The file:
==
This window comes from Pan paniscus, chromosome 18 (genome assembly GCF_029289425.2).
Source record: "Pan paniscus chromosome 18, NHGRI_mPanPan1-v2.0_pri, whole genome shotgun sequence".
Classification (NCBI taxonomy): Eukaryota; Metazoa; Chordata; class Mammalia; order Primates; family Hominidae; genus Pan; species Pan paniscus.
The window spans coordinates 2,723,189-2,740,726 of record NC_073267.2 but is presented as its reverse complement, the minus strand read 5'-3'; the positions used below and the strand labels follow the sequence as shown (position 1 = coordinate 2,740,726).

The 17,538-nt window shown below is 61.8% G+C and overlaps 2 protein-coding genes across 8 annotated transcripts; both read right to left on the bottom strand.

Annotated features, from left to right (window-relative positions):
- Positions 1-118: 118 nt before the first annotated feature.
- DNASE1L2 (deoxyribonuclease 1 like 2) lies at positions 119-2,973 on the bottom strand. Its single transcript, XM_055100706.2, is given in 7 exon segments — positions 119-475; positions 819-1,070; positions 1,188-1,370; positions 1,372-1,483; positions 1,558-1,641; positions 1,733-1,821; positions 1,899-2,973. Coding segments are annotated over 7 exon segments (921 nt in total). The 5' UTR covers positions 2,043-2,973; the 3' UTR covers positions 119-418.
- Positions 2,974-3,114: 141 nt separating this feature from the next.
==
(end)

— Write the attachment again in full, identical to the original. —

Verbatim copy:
This window comes from Pan paniscus, chromosome 18 (genome assembly GCF_029289425.2).
Source record: "Pan paniscus chromosome 18, NHGRI_mPanPan1-v2.0_pri, whole genome shotgun sequence".
Classification (NCBI taxonomy): Eukaryota; Metazoa; Chordata; class Mammalia; order Primates; family Hominidae; genus Pan; species Pan paniscus.
The window spans coordinates 2,723,189-2,740,726 of record NC_073267.2 but is presented as its reverse complement, the minus strand read 5'-3'; the positions used below and the strand labels follow the sequence as shown (position 1 = coordinate 2,740,726).

The 17,538-nt window shown below is 61.8% G+C and overlaps 2 protein-coding genes across 8 annotated transcripts; both read right to left on the bottom strand.

Annotated features, from left to right (window-relative positions):
- Positions 1-118: 118 nt before the first annotated feature.
- DNASE1L2 (deoxyribonuclease 1 like 2) lies at positions 119-2,973 on the bottom strand. Its single transcript, XM_055100706.2, is given in 7 exon segments — positions 119-475; positions 819-1,070; positions 1,188-1,370; positions 1,372-1,483; positions 1,558-1,641; positions 1,733-1,821; positions 1,899-2,973. Coding segments are annotated over 7 exon segments (921 nt in total). The 5' UTR covers positions 2,043-2,973; the 3' UTR covers positions 119-418.
- Positions 2,974-3,114: 141 nt separating this feature from the next.